Matt’s Musing

September 5, 2021

Church News, Community Ministry, Sermons

Dear St. Paul’s Friends and Family,

In July 2007 members of our youth group and adult chaperones traveled to New Orleans to assist in rebuilding after Hurricane Katrina.  Planning for the trip took well over a year and included numerous fundraisers, meetings with group participants and the United Church of Christ partners in New Orleans, and innumerable prayers.  

Memories of the trip flooded back to me as I saw images and heard the news reports this week following Hurricane Ida.  The good news is that Katrina’s flooding was not repeated during Ida, however millions still suffer in the Gulf Coast region.  Wide-spread power outages have made scarce the necessities of life.  

Little Farms United Church of Christ was the hub of the UCC’s Katrina relief efforts.  I learned the other day that they lost half of their roof during Ida.  Their website makes it clear that although their building is temporarily closed, the ministry of the church continues.  

In our gospel lesson for this week, we read about Jesus’ less than kind response to a foreign woman who was looking for a miracle for her daughter.  Jesus tried to send her away by convincing her that he was not sent to help her kind of people.  The quick-witted woman, with a touch of humor, persuades him to change his mind.  Her daughter is healed.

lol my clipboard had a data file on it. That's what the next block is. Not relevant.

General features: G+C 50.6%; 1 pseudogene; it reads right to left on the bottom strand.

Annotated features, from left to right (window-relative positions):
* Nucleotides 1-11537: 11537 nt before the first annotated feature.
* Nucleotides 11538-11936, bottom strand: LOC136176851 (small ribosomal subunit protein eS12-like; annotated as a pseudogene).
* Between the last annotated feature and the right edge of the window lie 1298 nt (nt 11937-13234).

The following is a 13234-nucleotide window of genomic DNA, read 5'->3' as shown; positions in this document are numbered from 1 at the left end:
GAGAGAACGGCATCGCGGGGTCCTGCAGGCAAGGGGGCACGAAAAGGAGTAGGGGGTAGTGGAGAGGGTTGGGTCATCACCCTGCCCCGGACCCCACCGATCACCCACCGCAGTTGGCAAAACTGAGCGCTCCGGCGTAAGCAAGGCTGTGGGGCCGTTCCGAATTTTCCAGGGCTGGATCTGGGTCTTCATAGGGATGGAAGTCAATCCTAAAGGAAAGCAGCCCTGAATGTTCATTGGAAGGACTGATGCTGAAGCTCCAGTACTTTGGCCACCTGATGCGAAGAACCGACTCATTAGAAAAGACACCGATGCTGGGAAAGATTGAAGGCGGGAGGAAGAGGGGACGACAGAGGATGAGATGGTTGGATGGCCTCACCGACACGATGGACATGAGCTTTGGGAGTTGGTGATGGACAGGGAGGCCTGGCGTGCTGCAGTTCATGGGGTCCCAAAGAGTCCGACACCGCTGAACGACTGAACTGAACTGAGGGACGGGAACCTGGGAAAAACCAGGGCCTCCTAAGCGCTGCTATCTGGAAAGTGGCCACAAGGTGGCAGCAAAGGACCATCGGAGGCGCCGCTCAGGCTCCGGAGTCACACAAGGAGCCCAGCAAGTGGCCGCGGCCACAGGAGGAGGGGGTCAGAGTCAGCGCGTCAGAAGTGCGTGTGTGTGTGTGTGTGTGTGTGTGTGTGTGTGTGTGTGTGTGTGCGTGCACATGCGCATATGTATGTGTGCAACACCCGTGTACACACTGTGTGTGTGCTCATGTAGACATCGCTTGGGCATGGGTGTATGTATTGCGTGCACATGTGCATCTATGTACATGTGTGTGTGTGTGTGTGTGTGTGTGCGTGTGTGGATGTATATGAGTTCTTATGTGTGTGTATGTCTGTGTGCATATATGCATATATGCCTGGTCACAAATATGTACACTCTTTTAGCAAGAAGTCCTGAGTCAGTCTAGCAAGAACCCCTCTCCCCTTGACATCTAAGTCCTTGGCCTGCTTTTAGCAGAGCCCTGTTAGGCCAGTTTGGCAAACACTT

What do we make of Jesus’ less than charitable response?  A crucial piece of the Christian tradition is the belief that Jesus Christ is fully human and fully divine.  Perhaps Jesus had an all too familiar human response when confronted with a person who didn’t look like him, worship like him, and wasn’t part of his tribe.  I must admit, that a significant part of me was quite nervous as our departure date got closer for our New Orleans trip.  My nerves weren’t only driven by taking a group of teenagers 1,500 miles away from home.  I was also nervous about the unknowns of that place.  How would the people receive us?  Would we be able to adjust well to a more metropolitan and diverse culture?  Would we, no, would I, be able to put aside my own preconceived notions about people and even prejudices and receive strangers with hospitality and gratitude?

Our trip to New Orleans was a life-changing experience for our group.  The people we met and their resilient spirit not only broadened our horizons, but inspired us to see the possibilities that are presented even in the midst of adversity.  Like the woman in the gospel story, with a little humor and a lot of perseverance, we can help to bring healing and life to all kinds of situations.  

In closing, if you’d like to contribute to Hurricane Ida relief, the United Church of Christ has set up a relief fund to assist our church partners in the Gulf Coast.  Simply notate “Ida” and the amount on your offering and we will see that they get it.

Blessings for your journey,

Pastor Matt

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